That said, I hope Pascal's speculation is proved correct in that there will also be some conventional USB3 ports but Apple's track record on this kind of idea isn't good. They tend to grab the new format and run with it.
As the new iMac Pro has 10GB ethernet we should expect the new Mac Pro to have 10GB ethernet as well.
One of the issues Apple admitted was a problem with the Mac Pro Trashcan back in April 2017 was heat. Craig Federighi, Apple's senior vice president of Software Engineering talked about it, mainly from the Graphics Processing Units (GPUs) and the way that the rest of the industry has gone for a single large (but heat producing) GPU whereas Apple implemented 2 smaller GPUs in the 2013 Mac Pro trashcan to try and keep the heat output down to manageable levels.
The problem for Apple is that this decision to go with twin GPUs backed them into a corner. In the April 2017 meeting, they acknowledged that the only way forward is to change the system architecture and to base it around one single powerful GPU in a unit that could handle the increased cooling requirements that this change of direction will require.
Initial speculation centred around that the AMD FirePro W7100 or W5100 would be used in the new Mac Pro but as this was first showcased back in 2014 it is getting a little long in the tooth now.
For the iMac Pro, Apple chose the AMD Radeon Pro Vega 56 or AMD Radeon Pro Vega 64, which offer 16GB of 'on-package' high-bandwidth memory so Apple may look at the AMD Radeon Vega range for the Mac Pro 2019.
That said, there has been some speculation after problems with faulty graphics cards in some Mac Pro trashcans that Apple might look at another graphics card manufacturer but the lack of rumours on this angle would suggest Apple is going to stick with AMD.
AMD has announced its new Radeon VII graphics card, aimed at gamers, at CES 2019. And, while its not expected that this specific card will be in the new Mac Pro, there is a view that AMD could support the new Mac Pro 2019 with a new 7nm Vega II GPU.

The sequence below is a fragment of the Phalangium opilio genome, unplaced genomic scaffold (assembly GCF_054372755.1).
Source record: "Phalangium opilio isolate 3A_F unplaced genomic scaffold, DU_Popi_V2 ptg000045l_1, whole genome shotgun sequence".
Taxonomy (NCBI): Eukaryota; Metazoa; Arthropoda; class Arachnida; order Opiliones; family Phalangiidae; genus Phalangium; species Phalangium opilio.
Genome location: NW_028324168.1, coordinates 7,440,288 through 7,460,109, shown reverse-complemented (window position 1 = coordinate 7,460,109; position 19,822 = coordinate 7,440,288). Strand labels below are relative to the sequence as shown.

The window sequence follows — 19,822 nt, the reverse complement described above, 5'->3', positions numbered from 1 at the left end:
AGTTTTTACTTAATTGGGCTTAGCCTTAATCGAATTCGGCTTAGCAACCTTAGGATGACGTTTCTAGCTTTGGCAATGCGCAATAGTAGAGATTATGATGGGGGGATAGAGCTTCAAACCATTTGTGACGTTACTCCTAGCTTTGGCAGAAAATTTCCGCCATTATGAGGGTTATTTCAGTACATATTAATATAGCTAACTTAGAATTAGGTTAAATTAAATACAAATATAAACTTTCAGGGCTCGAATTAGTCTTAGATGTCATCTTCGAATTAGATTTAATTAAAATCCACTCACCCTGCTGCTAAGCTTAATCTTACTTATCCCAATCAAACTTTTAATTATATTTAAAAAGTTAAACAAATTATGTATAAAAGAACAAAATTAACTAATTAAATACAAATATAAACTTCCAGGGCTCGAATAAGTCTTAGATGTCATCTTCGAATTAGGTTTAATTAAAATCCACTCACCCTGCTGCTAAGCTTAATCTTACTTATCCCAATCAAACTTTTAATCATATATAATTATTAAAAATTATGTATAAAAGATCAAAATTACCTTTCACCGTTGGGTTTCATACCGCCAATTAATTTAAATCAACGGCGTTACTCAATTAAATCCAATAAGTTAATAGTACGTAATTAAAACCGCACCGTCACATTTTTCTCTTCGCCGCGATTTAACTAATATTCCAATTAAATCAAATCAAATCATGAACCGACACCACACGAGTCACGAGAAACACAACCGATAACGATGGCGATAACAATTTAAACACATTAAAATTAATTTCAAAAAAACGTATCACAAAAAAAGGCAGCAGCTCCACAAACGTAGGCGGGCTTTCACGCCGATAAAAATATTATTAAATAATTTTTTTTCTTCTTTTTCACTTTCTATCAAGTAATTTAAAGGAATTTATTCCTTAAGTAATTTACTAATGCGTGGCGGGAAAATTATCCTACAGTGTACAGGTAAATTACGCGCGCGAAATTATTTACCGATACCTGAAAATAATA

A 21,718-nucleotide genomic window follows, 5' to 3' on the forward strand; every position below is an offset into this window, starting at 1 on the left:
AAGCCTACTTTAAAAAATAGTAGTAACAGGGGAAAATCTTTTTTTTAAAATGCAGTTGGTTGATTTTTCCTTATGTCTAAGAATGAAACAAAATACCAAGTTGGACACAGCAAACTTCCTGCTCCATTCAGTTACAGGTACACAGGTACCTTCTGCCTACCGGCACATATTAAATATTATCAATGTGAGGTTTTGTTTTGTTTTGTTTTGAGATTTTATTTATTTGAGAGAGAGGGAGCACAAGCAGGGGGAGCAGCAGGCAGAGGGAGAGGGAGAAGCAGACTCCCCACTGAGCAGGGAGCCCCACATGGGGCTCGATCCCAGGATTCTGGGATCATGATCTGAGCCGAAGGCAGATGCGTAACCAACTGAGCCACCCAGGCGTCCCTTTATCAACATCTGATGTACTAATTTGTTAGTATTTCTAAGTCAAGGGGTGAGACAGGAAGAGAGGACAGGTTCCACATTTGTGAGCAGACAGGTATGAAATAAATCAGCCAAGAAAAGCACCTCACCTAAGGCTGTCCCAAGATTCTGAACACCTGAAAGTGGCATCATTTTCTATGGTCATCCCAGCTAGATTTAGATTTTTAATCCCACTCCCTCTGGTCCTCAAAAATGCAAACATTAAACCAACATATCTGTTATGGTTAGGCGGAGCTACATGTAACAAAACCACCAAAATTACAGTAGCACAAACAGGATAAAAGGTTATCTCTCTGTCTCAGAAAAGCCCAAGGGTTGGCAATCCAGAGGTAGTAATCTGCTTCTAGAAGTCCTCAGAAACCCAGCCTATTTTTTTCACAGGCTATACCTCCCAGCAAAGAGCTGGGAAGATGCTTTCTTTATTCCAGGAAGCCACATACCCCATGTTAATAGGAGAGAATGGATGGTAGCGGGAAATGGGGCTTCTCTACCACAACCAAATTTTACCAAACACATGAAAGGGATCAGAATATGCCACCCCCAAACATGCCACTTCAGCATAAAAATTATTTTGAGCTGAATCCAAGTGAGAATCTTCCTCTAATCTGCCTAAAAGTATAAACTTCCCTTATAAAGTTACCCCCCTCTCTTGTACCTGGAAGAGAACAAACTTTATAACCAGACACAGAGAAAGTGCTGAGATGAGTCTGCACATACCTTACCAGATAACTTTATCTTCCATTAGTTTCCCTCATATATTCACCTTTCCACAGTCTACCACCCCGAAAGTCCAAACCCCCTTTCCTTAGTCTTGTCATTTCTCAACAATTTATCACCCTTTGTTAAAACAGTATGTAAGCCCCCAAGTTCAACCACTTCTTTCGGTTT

PCI-e Slots And HDX
It is interesting that Pascal's concept design shows two graphics cards, what if we could put an HDX card in one of those slots, that would be a great move for HDX users.
That said with the Intel i9 processors and Thunderbolt 3 architecture, it all could make the HDX cards obsolete. I think it is unlikely Avid will renew the HDX card, as their current track record and trajectory all point to Avid getting out of hardware development and turning to 3rd manufacturers to provide the solutions.
With the iMac Pro having a 1TB SSD as standard, with options up to 4TB, with the larger form factor of a Mac Pro 7,1, we can expect to see much more storage provision.
Pascal's concept design suggests 4 x 2.5" SSDs giving up to 16TB of 540MB per second storage going a long way to replicate the Mac Pro cheese-grater's 4 drive bays. Pascal also suggests up to 4TB or 3500MB per second storage with 2 x M2 cards.
Pascal doesn't have anything to say about RAM but looking at the iMac Pro, it offers between 32GB and 128GB of DDR4 ECC memory and the consensus is we should expect a similar offering for the Mac Pro 7,1.
When Will It Be Released?
Now we get to when the Mac Pro 7,1 might be released. Again this is complete speculation. What we do know is that nothing more was said about the Mac Pro 2019 at the WWDC 2018, or either of the Apple special events held in September and October 2018. The rumours regarding the Apple Spring Event on March 25th 2019 suggest Apple will not mention the Mac Pro 2019 at that event.
Looking back, the current Mac Pro Trashcan was announced at the June 2013 Apple Worldwide Developers Conference (WWDC), and released in December 2013, although it took a while to clear the back orders.
Rolling back even further to the launch of the Cheese-grater Mac Pro, that was announced at the August 2006 WWDC and was released within a month.
So based on that track record, an announcement at the June 2019 WWDC on 3rd to 7th June 2019 would be favourite to present the new Mac Pro 7,1. However, if Apple does chose to go for the new Intel "Sunny Cove" Xeon processors, which aren’t due until “later in 2019” we might have to wait until at least Autumn 2019 to see the Mac Pro 7,1.
How Much Will It Be?
When it comes to price, Apple has given us no clues,. We do have the pricing of the iMac Pro, MacBook Pro and the Mac Mini to go on, all of which suggest it won’t be cheap. The current Mac Pro 6,1 trashcan had a starting price of $2,999 for the base model and $3,999 for the larger model. We believe that we can safely say that it won’t be less than that! That said, if the new machine is going to be as different as some people suggest, we may be asked to pay a premium for the modular, upgradeable design.